Weeding Your Garden of Life to Grow Your Charisma
One of my favourite books from my childhood is The Secret Garden by Frances Hodgson Burnett – I have a first edition that was given to me by my grandmother whom I adored. I loved reading about the sour-faced ten year old girl, Mary Lennox who found a secret and neglected garden that she nurtured back to its full glory. Imagine a neglected garden for a moment. A place full of overgrown weeds that are strangling the life out of beautiful plants that may be completely hidden from view. If the soil has not been turned it cannot create the right conditions for growth. Before you call in the landscape gardener, aren’t you curious about discovering what beauty is growing underneath the weeds? I see people with their own internal landscapes that have become overgrown with the trauma of simply living their lives. Their gardens don’t need anything except nurturing and a bit of targeted weeding. Sometimes the lack of light in the dark recesses of the mind cast menacing shadows that makes it difficult to see the path we are wanting to follow and we feel lost, isolated and confused.
Weeding stimulates growth
I believe that we are all born exquisitely perfect, full of a natural state of joy. We are meant to be happy. We are born with an abundance of charisma – just think about how much attention a tiny baby attracts. Instinctively you know this. Have you ever experienced a feeling of euphoria at the sheer sensation of being alive? This feeling of bliss is our birthright, it is a natural state that is within us all. Yet we become increasingly disconnected from this ability to access this state of joy because of the hurts and tough experiences that build protective walls that effectively block off this sublime state. I believe that the quickest way to empower people to transform their mindset from survival to growth is to help them ‘weed the garden of their life’ because they have an abundance of beautiful flowers and stunning plants within their potential. We don’t need to add in anything extra, we have all the resources we need inside to feel happy, calm and in balance.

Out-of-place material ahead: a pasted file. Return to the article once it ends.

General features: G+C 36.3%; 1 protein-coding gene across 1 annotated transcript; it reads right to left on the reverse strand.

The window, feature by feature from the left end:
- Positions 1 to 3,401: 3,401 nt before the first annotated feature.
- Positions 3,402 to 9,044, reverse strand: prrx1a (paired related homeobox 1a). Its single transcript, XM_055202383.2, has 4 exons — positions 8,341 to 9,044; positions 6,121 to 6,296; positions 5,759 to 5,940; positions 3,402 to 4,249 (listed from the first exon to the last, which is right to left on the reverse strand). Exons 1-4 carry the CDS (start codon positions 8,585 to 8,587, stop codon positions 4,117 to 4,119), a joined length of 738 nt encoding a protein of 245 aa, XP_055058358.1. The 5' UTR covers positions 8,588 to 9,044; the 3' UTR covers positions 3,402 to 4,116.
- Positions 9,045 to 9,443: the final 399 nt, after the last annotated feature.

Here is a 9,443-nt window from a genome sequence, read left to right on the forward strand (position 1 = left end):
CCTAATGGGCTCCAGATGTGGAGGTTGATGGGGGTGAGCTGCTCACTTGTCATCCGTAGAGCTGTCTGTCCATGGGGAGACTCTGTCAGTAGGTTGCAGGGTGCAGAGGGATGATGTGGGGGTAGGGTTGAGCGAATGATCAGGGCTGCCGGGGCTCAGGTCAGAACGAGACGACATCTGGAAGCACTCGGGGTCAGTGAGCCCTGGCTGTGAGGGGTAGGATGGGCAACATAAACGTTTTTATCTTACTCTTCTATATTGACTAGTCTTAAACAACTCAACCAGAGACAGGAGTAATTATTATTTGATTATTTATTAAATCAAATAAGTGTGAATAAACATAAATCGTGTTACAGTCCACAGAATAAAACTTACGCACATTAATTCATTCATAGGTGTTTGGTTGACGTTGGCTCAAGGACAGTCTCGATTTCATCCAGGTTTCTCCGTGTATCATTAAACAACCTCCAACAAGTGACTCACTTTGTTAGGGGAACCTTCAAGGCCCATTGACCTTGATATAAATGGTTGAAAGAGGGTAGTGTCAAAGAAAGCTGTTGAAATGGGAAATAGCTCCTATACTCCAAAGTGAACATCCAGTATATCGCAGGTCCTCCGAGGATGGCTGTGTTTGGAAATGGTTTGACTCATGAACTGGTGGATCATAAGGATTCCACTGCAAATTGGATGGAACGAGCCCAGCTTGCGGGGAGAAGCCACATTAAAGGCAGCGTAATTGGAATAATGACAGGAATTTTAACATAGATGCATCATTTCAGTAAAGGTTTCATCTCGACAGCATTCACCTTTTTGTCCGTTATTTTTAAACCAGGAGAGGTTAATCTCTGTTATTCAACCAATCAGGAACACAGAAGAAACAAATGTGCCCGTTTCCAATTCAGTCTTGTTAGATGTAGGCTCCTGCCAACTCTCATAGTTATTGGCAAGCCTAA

Fight or Flight response
According to cellular biologist Dr Bruce Lipton, the self esteem, values and beliefs from our parents (or the people who brought us up) have been installed within us by the time we are 6 years old. These may support, empower or sabotage our thinking and behaviour as adults. Part of our evolution comes from experiencing challenges, obstacles, difficulties and traumas. The healthy way to deal with these ‘difficulties’ is the often referred to fight or flight response – intended to help you survive a dangerous situation by preparing you to either run for your life or fight for your life. Fear – and the fight-or-flight response in particular – is an instinct that every animal possesses. Animals will ‘shake’ after a trauma. Gazelles in the Serengeti will have numerous life and death chases as predators are continually hungry and on the prowl for food. After a frantic chase, Gazelles will shake uncontrollably because this is their natural way of shaking off stress and trauma. What about people? Unfortunately, most of us have lost this natural instinct to ‘shake off‘ our fears and traumas. Many of us ‘freeze’ and bury our responses along with all the associated negative emotions and limiting beliefs. According to traditional Chinese medicine, we have 20 meridians – these are like pathways, that channel life energy known as Qi to every organ in our body. Each buried emotional issue causes a blockage within our meridian system and starts to build a volcano of stored negativity. This creates an imbalance within our body that weakens our immune system and starts a pattern of self-sabotaging actions. Holding onto these issues becomes exhausting. Imagine trying to hold a beach ball full of air under water for any length of time. The drain on your physical strength and energy will cause you to experience emotional outbursts as you ‘release the ball’.
The unconscious mind holds so much more information compared to the conscious mind. Sir Francis Bacon, 1597 first referred to knowledge as a power and implied that gaining and sharing knowledge increases an individual’s potential and their abilities in life. So why aren’t contemporary business leaders actively encouraging employees to trust their instincts and listen to the wise whispers of knowledge that stream from the unconscious mind? The beliefs/values from your unconscious mind are not restricted by any filters processed by your conscious mind and the prime directive from your unconscious mind is to protect you and keep you safe. A memory is only ‘real’ inside a person’s mind. If you change aspects of a memory, you change how you feel about that memory – even if consciously you still remember what really happened.